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Technology’s role in construction

Technology’s role in construction

John Woodhall looks at technology’s influence on construction.


Off-site manufacturing is here to stay but how should it best be deployed? As the industry struggles to keep pace with demand for housing, RICS Matrix spoke to a panel of industry experts about the role of Modern Methods of Construction (MMC).


Digital technology is central to growth in off-site construction. In light of the government’s commitment to build 300,000 new homes a year by the mid-2020’s, there is a need to build at a consistent quality and speed. Thanks to a simpler assembly process, with fewer risks and quality control driven, 95% of global infrastructure firm AECOM’s modular solution can be built off-site and delivered 50% faster than using traditional on-site construction methods.
We can identify with this in the leisure sector as budget hotel group Travelodge is building bathroom pods off-site to benefit from reduced costs whilst also improving quality and speeding up the construction process.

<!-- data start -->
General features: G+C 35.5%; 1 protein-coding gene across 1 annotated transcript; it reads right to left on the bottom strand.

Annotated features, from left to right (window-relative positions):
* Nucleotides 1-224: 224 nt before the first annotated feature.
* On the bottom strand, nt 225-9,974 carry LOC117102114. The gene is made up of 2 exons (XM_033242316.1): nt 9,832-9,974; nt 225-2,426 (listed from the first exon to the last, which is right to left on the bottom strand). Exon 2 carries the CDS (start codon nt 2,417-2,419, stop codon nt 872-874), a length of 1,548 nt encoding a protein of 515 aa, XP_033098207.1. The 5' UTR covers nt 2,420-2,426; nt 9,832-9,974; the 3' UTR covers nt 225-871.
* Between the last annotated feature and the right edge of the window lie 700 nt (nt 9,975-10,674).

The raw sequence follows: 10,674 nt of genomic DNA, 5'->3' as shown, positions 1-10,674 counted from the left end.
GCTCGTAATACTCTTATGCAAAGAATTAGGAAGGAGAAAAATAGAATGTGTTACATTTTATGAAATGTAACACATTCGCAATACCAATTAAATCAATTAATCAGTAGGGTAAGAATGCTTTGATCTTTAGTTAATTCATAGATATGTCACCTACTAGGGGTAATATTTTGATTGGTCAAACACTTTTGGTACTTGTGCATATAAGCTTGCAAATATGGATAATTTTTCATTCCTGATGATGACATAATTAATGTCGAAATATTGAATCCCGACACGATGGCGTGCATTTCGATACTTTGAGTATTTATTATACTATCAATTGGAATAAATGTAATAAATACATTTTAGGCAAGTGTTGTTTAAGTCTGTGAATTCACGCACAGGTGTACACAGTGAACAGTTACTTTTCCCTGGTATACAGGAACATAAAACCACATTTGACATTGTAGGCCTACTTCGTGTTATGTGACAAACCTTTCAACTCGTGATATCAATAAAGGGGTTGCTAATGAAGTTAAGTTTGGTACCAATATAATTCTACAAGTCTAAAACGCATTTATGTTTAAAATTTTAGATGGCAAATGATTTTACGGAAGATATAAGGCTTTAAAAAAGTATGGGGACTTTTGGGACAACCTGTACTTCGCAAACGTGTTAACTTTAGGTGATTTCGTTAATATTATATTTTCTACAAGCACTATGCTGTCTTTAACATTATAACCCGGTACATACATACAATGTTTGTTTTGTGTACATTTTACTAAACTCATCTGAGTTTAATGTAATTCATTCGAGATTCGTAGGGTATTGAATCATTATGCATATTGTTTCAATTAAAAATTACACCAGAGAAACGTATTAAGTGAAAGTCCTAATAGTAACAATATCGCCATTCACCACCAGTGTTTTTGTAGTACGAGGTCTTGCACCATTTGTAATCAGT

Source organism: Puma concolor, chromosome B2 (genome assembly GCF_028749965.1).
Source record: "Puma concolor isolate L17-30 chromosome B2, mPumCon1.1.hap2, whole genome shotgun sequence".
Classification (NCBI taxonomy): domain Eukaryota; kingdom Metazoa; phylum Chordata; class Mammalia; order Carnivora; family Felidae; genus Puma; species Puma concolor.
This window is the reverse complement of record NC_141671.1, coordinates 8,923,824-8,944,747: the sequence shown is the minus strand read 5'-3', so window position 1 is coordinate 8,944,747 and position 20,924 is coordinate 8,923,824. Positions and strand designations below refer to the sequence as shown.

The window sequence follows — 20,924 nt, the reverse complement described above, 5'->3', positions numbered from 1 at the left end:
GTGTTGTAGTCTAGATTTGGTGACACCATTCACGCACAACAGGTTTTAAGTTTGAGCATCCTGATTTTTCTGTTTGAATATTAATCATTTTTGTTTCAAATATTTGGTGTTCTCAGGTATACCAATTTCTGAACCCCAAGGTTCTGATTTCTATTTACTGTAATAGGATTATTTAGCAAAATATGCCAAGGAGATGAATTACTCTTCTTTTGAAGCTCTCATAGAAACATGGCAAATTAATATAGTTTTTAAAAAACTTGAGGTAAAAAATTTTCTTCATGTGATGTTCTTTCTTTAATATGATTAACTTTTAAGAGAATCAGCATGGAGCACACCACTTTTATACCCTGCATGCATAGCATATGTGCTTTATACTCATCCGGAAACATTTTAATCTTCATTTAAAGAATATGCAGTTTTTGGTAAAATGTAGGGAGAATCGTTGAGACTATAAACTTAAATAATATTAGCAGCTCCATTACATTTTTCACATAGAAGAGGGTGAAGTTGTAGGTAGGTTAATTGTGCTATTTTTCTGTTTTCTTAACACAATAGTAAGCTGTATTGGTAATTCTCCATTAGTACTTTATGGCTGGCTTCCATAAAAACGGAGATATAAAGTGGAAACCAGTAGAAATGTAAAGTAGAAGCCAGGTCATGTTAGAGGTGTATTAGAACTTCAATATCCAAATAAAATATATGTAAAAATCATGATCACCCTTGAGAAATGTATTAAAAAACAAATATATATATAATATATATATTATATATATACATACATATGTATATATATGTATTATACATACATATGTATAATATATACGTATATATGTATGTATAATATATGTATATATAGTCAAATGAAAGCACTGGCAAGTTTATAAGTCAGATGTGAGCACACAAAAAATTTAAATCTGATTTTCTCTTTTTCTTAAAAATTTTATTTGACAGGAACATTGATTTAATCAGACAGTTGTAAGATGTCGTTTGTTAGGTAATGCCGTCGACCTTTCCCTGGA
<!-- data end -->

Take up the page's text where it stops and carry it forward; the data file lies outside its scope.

From a technology perspective, the experts interviewed by RICS Matrix see the future of construction as focussed on cloud-based collaboration platforms. The key aims are to use data to achieve more intelligent designs and ensure that construction is ‘seamlessly connected’ so that buildings can be delivered more efficiently.


This will require a leap in faith as construction companies which are accustomed to keeping data to themselves shift to a collaborative approach where data sharing is the norm. Technology, including emerging technologies such as AI and machine learning, will likely support outcome-led construction, as the industry focusses more on shaping developments within towns and cities to deliver what the customer wants.


As technology and collaboration take centre stage, there will be an impact on people. As we have said many times before, it is incumbent upon companies of all shapes and sizes to play their part in upskilling the industry by attracting new blood to counteract an ageing demographic. We should look to use the growing importance of technology and its influence to promote the opportunities and commit to investing in employee training and professional development so that young people will want to make their career in construction.

 

Download Wakemans Vision – August 2019